Ad Space – Obsession

You are now entering Ad Space, a realm of commercials, brought before us so we might examine how they work, and discuss why we both love and hate them so. So it is written …

The Product:
Calvin Klein’s Obsession perfume

The Promotions:

The Pitch:
“Between love and madness lies Obsession.”

These are very strange ads … yet, at their core, they’re also a very familiar sort of ad.

It’s one of the go-to commercial formulas: portray your product as so good, so captivating, that it utterly dominates people’s lives, till they can’t care about anything else. Many even go so far as to suggest this obsession will drive people to ruin: the artist who became a has-been because they were addicted to Nintendo, the family who turned to murder because the life insurance benefits were just that good, the Quiznos worker who couldn’t resist f*cking the toasty oven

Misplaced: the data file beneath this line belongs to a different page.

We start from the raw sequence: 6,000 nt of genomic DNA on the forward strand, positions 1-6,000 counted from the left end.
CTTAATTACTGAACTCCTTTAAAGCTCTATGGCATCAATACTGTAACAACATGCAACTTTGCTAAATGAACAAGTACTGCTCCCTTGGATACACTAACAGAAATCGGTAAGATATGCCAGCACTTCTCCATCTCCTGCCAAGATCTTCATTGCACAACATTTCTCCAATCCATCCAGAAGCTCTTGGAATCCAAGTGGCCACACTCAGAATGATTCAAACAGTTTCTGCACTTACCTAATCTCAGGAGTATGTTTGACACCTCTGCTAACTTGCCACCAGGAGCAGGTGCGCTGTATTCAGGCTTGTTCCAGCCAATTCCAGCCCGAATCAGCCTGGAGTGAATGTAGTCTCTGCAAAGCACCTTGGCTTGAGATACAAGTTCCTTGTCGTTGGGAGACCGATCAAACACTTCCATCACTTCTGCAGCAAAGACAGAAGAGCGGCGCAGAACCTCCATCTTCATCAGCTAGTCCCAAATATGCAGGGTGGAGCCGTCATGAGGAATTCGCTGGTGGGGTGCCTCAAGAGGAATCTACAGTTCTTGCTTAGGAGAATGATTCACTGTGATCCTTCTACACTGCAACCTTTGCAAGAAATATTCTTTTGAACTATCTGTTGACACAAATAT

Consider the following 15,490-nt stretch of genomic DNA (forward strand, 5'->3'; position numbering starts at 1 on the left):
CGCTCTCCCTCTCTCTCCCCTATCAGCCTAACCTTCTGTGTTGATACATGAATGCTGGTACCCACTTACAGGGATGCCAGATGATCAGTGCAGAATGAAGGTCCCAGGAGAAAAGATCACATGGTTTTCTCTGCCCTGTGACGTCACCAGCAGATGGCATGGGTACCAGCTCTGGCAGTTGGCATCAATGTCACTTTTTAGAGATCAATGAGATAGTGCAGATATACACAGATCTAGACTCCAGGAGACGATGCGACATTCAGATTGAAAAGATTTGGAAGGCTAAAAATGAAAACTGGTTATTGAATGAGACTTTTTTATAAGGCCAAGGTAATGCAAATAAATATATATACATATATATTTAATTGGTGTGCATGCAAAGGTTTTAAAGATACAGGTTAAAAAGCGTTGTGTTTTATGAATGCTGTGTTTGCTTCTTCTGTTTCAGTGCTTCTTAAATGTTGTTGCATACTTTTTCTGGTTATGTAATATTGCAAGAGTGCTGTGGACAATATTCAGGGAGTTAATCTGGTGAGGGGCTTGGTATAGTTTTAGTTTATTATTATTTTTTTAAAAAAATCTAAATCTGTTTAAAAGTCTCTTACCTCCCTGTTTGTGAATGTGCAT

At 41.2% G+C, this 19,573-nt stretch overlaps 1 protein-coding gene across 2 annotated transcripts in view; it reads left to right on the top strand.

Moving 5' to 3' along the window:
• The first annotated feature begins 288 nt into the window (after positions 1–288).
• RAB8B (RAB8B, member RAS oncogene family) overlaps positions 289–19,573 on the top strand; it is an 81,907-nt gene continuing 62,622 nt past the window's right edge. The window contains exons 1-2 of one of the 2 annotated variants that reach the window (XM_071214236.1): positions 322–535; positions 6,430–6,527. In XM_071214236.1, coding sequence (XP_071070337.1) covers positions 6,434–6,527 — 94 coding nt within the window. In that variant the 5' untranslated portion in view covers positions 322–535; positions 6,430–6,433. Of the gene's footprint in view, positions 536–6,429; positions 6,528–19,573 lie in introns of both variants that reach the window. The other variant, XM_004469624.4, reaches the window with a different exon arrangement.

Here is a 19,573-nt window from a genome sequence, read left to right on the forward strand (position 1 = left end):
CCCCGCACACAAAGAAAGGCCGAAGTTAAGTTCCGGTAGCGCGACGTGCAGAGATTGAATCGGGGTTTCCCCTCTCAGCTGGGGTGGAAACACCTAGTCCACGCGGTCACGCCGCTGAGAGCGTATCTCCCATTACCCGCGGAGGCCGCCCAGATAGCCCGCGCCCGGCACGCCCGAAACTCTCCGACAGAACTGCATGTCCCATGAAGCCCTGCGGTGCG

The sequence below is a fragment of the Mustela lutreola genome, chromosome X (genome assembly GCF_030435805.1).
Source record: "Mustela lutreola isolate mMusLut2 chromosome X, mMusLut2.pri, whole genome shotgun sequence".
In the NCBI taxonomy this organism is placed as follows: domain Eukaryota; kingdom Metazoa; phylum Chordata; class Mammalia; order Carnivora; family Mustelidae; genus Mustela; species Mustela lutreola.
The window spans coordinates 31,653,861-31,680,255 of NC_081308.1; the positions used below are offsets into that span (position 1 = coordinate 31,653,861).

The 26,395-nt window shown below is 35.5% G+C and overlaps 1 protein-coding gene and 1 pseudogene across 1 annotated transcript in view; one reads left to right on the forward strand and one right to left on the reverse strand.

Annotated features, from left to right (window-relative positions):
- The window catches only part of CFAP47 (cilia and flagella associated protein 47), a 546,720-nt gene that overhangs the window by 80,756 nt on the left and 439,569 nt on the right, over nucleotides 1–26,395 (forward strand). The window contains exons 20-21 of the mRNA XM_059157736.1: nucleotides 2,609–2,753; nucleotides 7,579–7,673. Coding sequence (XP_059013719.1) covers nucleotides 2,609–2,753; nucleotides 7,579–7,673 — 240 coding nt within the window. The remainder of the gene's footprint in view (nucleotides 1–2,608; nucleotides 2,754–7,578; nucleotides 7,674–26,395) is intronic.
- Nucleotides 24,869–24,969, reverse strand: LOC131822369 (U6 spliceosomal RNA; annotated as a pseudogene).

But those ads were all framed as absurdist jokes. We’re meant to get the message that the product is good, but we’re also meant to laugh at the hyperbole on display. What sets these Obsession ads apart is, it’s unclear whether the people making the ads were in on the joke.

Oh, the hyperbole is absolutely intentional; I doubt anyone at Calvin Klein believed their perfume could wreak such devastating effects on the populace (and if they did, they’d be selling it to the military under a government contract, not on the open market). But is this hyperbole as comedy, as is so common in ads? Or is this more akin to poems that describe the beauty of a face or a flower with the ecstatic tones of divine revelation?

The straight faced, poetic line deliveries, the expressionist set design, the music that alternates between wistful and foreboding … it reads as a sincere attempt at expressing the profound power of Obsession, but it could also be read as deliberately ridiculous melodrama, believing the best jokes are the ones delivered as straight as possible.

I’ll tell you right now, I laughed at these ads, laughed hard. I enjoyed them quite a bit … but they still leave me with a strange feeling, ’cause I’m not sure whether this is how they wanted me to enjoy them or not.

… Well, since I’m someone who’s never bought an ounce of perfume in their life, they probably don’t care whether I enjoyed it or not. But still.